How Often Is There A Full Moon On The Summer Solstice? 2016's Astrological Event Is Incredibly Rare

If you're into astronomy, you're in for a super cool treat tonight: Tonight's summer solstice coincides with the full moon. Not only that, but it coincides with a specific full moon called the Strawberry Moon. So how often is there a full moon on the summer solstice? Well, in the case of the Strawberry Moon, it's a once in a lifetime occurrence — literally. So break out those telescopes and get ready to turn your eyes to the sky!

The summer solstice occurs every year, typically in late June; in 2016, the summer solstice happens to be today, June 20. But don't worry! The most exciting part of today hasn't happened yet. Tonight, the June full moon — known as the Strawberry Moon — will also occur alongside the summer solstice. This doesn't happen very often, which makes it all the more exciting. According to the Baltimore Sun, a Strawberry Moon hasn't occurred during the summer solstice since 1948. More recently, in 1967, the summer solstice and the full moon occurred within a few hours of one another, but technically on different days and in different time zones.

Since it's the longest day of the year, the summer solstice usually results in a lot of amazing light — usually about 17 hours' worth. The sun rose around 4:45 a.m. this morning and will set around 10:34 p.m., making tonight the perfect night for an evening picnic or a walk around your neighborhood. If you're curious, the Farmer's Almanac can you fill you in on the exact length of your daylight, thanks to their handy online calculator and calendar. Also, I'm willing to bet you can get some killer sunset shots for your Instagram.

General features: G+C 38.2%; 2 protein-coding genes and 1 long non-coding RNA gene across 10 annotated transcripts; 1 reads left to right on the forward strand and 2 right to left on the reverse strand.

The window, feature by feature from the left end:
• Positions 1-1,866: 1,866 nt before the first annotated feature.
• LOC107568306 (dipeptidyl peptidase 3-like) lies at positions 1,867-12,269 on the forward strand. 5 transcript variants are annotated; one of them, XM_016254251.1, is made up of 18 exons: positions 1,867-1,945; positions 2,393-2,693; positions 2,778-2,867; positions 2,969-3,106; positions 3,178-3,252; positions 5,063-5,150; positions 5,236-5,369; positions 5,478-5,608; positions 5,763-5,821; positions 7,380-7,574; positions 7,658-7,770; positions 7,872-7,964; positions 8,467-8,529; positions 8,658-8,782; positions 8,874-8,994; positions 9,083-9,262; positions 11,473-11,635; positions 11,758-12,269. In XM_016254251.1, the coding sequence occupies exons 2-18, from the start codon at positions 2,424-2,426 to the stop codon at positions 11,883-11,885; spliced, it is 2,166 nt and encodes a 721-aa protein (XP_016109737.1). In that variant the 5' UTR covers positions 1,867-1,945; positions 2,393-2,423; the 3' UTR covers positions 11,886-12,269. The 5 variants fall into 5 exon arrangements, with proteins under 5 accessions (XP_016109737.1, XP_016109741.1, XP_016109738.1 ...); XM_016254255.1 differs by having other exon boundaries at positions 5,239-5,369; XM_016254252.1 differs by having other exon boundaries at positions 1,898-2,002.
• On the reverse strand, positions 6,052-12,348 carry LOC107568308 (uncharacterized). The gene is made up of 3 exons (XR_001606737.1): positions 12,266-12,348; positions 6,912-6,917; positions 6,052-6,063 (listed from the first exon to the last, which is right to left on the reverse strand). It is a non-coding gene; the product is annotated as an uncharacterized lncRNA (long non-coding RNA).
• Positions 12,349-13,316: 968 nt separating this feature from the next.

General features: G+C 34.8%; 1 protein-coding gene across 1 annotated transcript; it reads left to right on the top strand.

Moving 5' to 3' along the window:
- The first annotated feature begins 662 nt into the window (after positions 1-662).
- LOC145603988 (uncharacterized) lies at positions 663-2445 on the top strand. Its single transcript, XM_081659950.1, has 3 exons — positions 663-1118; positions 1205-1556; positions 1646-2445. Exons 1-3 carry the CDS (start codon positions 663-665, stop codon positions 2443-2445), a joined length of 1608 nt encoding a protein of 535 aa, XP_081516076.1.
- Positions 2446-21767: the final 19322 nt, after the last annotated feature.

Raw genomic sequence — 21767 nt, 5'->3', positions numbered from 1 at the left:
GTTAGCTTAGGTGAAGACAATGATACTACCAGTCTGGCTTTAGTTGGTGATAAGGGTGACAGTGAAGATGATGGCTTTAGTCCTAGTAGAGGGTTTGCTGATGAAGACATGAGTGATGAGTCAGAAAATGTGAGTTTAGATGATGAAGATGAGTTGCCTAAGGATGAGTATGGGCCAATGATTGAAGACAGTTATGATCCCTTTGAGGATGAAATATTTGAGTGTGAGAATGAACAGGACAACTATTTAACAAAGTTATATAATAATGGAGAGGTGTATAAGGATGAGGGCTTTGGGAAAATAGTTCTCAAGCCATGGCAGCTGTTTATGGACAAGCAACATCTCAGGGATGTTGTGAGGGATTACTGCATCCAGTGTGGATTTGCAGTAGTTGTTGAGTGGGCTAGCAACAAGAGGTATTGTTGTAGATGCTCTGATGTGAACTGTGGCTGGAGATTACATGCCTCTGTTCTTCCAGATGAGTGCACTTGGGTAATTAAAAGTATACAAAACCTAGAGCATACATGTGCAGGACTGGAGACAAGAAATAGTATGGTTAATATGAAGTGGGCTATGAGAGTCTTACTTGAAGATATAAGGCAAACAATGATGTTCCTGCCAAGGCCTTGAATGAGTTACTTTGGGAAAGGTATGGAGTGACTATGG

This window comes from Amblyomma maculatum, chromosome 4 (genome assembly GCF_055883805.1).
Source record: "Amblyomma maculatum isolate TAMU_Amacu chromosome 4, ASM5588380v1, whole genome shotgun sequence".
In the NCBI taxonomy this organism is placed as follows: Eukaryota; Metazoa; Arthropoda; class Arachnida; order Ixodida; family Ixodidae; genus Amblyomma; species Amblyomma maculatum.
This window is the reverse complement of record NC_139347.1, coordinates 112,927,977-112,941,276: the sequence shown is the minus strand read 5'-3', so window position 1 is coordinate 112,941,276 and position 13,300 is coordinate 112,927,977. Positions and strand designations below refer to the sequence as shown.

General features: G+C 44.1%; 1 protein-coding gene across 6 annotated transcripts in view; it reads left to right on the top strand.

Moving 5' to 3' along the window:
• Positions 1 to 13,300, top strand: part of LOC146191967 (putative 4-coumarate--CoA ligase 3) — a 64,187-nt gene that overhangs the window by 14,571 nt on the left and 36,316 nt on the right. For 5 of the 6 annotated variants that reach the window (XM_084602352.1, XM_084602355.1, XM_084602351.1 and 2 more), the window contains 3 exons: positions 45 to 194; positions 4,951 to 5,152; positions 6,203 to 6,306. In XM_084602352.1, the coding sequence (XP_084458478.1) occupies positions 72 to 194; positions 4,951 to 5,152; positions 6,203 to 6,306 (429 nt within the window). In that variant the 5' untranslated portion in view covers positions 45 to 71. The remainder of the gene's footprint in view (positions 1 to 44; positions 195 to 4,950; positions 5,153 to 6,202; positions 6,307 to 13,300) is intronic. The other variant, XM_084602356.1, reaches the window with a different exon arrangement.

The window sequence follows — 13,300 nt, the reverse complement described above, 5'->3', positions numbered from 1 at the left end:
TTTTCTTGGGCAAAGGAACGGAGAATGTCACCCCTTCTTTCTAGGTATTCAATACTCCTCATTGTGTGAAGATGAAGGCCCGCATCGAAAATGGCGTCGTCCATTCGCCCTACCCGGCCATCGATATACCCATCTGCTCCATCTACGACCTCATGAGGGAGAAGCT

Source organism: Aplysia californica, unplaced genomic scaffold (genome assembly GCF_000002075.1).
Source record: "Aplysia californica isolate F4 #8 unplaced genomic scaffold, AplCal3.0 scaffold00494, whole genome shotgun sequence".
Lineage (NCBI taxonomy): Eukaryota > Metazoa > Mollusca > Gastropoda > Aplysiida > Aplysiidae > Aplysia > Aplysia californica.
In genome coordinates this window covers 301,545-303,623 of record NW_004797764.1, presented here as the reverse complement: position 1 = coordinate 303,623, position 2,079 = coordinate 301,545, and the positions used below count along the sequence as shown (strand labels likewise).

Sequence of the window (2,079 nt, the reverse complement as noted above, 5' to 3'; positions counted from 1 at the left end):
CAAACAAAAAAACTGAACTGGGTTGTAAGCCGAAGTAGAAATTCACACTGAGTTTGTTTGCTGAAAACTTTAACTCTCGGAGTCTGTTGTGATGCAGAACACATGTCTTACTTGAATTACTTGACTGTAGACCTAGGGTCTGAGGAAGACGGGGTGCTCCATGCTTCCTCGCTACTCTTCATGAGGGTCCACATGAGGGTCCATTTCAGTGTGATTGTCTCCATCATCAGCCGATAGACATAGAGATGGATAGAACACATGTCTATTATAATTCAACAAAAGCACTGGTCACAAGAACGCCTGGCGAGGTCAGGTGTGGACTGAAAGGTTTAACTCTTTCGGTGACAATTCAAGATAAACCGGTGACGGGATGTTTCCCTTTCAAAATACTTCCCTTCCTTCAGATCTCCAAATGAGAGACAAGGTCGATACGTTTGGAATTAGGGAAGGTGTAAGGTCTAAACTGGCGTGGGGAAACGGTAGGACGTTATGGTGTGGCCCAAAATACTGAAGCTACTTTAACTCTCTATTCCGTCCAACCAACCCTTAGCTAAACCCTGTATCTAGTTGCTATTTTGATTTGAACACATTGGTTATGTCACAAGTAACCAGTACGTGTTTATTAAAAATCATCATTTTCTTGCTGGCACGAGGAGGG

In layman's terms, the summer solstice happens when the sun reaches the Tropic of Cancer and ceases heading north, turning southward instead. According to National Geographic, the solstice officially starts at 6:34 p.m. EDT, the exact time the sun will be in the northernmost position in the sky, directly over the Tropic of Cancer. As the sun sets in the west, the moon rises in the east.

Of course, full moons happen fairly frequently, but it's the lovely combination of the Strawberry Moon and the summer solstice at the exact same time that makes tonight's event especially notable. Luckily for us, Slooh.com is streaming the Strawberry Moon and summer solstice live tonight, though it may be an event worth getting outside and viewing for yourself. For those who are curious, EarthSky.org estimates that this rare astrological event won't happen again until June 21, 2062. So get out your camera and find the place in your area to set up camp and check out that beautiful sky!